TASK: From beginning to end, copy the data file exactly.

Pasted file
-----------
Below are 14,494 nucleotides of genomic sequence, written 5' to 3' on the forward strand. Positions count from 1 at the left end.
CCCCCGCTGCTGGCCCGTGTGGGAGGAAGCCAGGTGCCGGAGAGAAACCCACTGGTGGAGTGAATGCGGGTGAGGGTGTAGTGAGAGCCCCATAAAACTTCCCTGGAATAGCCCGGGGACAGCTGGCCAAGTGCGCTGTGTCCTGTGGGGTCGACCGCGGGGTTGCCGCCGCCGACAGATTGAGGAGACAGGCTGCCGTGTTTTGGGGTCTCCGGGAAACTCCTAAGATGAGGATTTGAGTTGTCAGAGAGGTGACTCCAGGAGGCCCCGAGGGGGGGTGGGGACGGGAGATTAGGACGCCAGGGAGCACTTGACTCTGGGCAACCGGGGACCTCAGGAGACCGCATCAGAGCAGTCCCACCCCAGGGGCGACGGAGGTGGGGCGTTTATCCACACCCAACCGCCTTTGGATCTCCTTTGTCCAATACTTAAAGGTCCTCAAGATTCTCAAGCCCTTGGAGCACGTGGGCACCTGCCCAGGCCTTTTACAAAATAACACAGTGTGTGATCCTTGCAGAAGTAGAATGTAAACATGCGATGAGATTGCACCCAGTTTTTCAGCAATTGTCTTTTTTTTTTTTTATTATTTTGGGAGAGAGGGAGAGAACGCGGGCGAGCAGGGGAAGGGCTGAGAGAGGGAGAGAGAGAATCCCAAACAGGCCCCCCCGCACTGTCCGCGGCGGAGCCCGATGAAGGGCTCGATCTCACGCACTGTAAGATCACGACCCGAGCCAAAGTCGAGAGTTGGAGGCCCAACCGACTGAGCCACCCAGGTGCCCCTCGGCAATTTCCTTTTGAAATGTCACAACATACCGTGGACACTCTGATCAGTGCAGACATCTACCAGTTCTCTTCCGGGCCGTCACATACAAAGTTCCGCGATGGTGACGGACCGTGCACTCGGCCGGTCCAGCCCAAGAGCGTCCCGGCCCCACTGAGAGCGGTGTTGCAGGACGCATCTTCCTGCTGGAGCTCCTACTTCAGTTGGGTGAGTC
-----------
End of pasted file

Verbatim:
Below are 14,494 nucleotides of genomic sequence, written 5' to 3' on the forward strand. Positions count from 1 at the left end.
CCCCCGCTGCTGGCCCGTGTGGGAGGAAGCCAGGTGCCGGAGAGAAACCCACTGGTGGAGTGAATGCGGGTGAGGGTGTAGTGAGAGCCCCATAAAACTTCCCTGGAATAGCCCGGGGACAGCTGGCCAAGTGCGCTGTGTCCTGTGGGGTCGACCGCGGGGTTGCCGCCGCCGACAGATTGAGGAGACAGGCTGCCGTGTTTTGGGGTCTCCGGGAAACTCCTAAGATGAGGATTTGAGTTGTCAGAGAGGTGACTCCAGGAGGCCCCGAGGGGGGGTGGGGACGGGAGATTAGGACGCCAGGGAGCACTTGACTCTGGGCAACCGGGGACCTCAGGAGACCGCATCAGAGCAGTCCCACCCCAGGGGCGACGGAGGTGGGGCGTTTATCCACACCCAACCGCCTTTGGATCTCCTTTGTCCAATACTTAAAGGTCCTCAAGATTCTCAAGCCCTTGGAGCACGTGGGCACCTGCCCAGGCCTTTTACAAAATAACACAGTGTGTGATCCTTGCAGAAGTAGAATGTAAACATGCGATGAGATTGCACCCAGTTTTTCAGCAATTGTCTTTTTTTTTTTTTATTATTTTGGGAGAGAGGGAGAGAACGCGGGCGAGCAGGGGAAGGGCTGAGAGAGGGAGAGAGAGAATCCCAAACAGGCCCCCCCGCACTGTCCGCGGCGGAGCCCGATGAAGGGCTCGATCTCACGCACTGTAAGATCACGACCCGAGCCAAAGTCGAGAGTTGGAGGCCCAACCGACTGAGCCACCCAGGTGCCCCTCGGCAATTTCCTTTTGAAATGTCACAACATACCGTGGACACTCTGATCAGTGCAGACATCTACCAGTTCTCTTCCGGGCCGTCACATACAAAGTTCCGCGATGGTGACGGACCGTGCACTCGGCCGGTCCAGCCCAAGAGCGTCCCGGCCCCACTGAGAGCGGTGTTGCAGGACGCATCTTCCTGCTGGAGCTCCTACTTCAGTTGGGTGAGTC